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Susan Hope reveals some of the history of her family home at Shundraw

The present buildings that make up Shundraw Farm were built over the last four centuries, the oldest part being constructed in 1712, during Queen Anne’s reign. In 1868, Daniel Bird Robinson built the sandstone part of the house and the fine example of a bank barn. In 2004 a single storey extension was added which is faced in local stone primarily from the quarry behind Shundraw including pink rhyolite from the Armboth dyke.
There has been a dwelling on the site since, at the very least, Viking times and probably before.  It is thought that originally the Norse built along the edge of the hills up from the valley bottom and Shundraw is certainly situated in this position. The name Shundraw is said to be derived from the Old Norse meaning Look-Out Stead. Although it is Shundraw now, it has been variously Shonderhowe, Shundra Howe, Shinderhowe, Shunderhowe and even Shoulderhowe before finally ending in its present form. 

Photo of Bram Cragg
Over the years many names appear as living at Shundraw at the same time. These include a Robert Graves who lived at Shonderhowe in 1571 – he is listed as a peat carrier by the German Miners.  The Crosthwaite Registers tell us that in the same year he and his wife, Janet had a daughter baptised Elizabeth. Robert Graves of Schonderhowe is mentioned again in 1574. In 1574, a Joan (John?) and Elizabeth Ritson of Sonderhowe were listed as being creditors of the mine. The Ritsons had a son, John in 1582. In 1575 Esaybell Maison of Shunderhowe married a John Gaskarth. These listings from the Crosthwaite registers and the Mining Records suggest that Shundraw was originally a hamlet. There are signs of lost buildings in the old sheepfold under sycamore trees on the left above the farm and also further up the hill under more trees.

There exists an old bundle of deeds going back to 1624; at this time the name was spelt as “Shundra – how”. There are a few gaps in the deeds but from the documents that we do have, we see that from around 1696 (possibly before, as that Indenture is missing) to 1868 Shundraw was owned by the Harriman family. The first Harriman was a blacksmith and did live on the farm but future Harriman owners (including a master mariner and an Ensign in the 21st Fusiliers) leased the farm to tenants. In 1868 a Daniel Bird Robinson bought Shundraw and made considerable improvements to the dwelling and out buildings.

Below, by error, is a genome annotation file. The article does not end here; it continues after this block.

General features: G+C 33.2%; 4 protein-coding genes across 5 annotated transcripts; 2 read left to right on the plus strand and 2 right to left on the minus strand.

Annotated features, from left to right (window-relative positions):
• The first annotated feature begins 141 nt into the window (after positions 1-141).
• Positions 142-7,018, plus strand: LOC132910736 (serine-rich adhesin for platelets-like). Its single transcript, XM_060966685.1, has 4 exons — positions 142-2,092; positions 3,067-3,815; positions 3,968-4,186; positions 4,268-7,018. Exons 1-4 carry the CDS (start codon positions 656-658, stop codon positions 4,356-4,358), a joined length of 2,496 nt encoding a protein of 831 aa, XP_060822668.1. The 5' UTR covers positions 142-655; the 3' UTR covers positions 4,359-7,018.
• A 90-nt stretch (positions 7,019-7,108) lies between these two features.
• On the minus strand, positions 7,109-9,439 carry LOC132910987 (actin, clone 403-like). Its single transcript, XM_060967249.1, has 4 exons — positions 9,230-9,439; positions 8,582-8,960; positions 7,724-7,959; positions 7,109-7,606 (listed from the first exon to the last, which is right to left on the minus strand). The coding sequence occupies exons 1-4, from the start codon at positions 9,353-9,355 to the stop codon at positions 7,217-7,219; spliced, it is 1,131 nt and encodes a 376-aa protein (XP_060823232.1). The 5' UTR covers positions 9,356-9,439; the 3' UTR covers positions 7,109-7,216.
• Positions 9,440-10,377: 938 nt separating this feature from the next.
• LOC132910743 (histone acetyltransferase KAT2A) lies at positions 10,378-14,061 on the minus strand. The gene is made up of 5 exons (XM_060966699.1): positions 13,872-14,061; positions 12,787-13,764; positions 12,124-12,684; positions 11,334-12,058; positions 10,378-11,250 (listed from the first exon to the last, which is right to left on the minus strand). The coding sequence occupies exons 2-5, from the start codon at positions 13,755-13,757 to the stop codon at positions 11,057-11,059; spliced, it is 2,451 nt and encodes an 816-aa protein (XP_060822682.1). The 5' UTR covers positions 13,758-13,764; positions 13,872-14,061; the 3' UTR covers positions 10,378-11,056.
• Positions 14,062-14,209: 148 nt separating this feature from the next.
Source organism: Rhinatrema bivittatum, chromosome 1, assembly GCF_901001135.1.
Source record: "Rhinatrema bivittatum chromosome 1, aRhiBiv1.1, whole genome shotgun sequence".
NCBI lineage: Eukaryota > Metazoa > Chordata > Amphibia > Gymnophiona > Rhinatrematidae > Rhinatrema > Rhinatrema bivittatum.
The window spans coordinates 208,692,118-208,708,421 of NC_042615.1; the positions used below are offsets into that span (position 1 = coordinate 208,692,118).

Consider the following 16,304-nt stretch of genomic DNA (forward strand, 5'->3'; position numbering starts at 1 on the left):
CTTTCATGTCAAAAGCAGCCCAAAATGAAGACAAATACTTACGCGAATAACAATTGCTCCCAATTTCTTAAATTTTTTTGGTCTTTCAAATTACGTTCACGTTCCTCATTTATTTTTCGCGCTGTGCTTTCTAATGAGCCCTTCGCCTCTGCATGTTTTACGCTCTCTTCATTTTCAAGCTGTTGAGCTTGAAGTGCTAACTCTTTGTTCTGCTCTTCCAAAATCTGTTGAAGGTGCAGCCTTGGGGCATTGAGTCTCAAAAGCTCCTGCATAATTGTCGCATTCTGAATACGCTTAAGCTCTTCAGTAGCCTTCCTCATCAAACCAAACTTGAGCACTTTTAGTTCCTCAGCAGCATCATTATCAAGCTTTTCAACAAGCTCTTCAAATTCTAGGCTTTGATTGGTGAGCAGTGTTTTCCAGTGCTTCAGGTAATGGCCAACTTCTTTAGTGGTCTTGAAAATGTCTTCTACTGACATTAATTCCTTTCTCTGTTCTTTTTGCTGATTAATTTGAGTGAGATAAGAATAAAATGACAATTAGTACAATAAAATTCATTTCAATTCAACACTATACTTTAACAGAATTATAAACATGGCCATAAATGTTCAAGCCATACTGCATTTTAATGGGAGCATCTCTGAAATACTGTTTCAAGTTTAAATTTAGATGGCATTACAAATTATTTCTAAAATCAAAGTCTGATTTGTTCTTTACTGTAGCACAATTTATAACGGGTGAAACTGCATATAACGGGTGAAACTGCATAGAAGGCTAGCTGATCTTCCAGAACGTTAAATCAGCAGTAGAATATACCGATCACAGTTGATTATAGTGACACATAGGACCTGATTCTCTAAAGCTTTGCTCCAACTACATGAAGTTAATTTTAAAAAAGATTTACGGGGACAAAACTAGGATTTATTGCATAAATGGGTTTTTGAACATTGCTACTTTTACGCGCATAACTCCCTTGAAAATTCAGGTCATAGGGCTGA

In 1920 Joseph Harrison moved his family from Burns and farmed there until he retired when his eldest son Sydney took over. Tragically Sydney was killed in a motorbike accident at the wide corner where the road joins the Yew Tree/church road. A fly flew in behind his glasses causing him to swerve.  The Harrisons also had three daughters, Rebecca Annie, who was a teacher and died young, Tamar, who married John Jackson and farmed at Hill Top, and Margaret (Madge) who married Thomas Bennett of Moorend, Troutbeck, as well as a younger son, Charles. Charles moved from Lowthwaite to Shundraw after Sydney’s death.

Charles and his wife Hilda (nee Bennett) brought up their 2 daughters, Peggy and Frances. Peggy is still there! Charlie was a farmer of the old school and kept a well-managed neat and tidy farm. Peggy married Ronnie Harrison (no relation) and Susan was the surviving child of three. Now Peggy's grandson and family live in the extension,thus making 6 generations of the family at the farm. Over the years Shundraw has welcomed hundreds of visitors and every summer some return to see if Peggy is still there. During the war the 1868 end of the house was home to a family of evacuees – the only survivor keeps in touch! Former hired ‘lads’ and maids visited regularly, one ‘lad’ in particular telling us that this was the only place that he worked where he was treated like a human being-a sad reflection on past times.  It seems to have been a special place for many people and has been the subject of both poetry and paintings.

Susan Hope (Nee Harrison)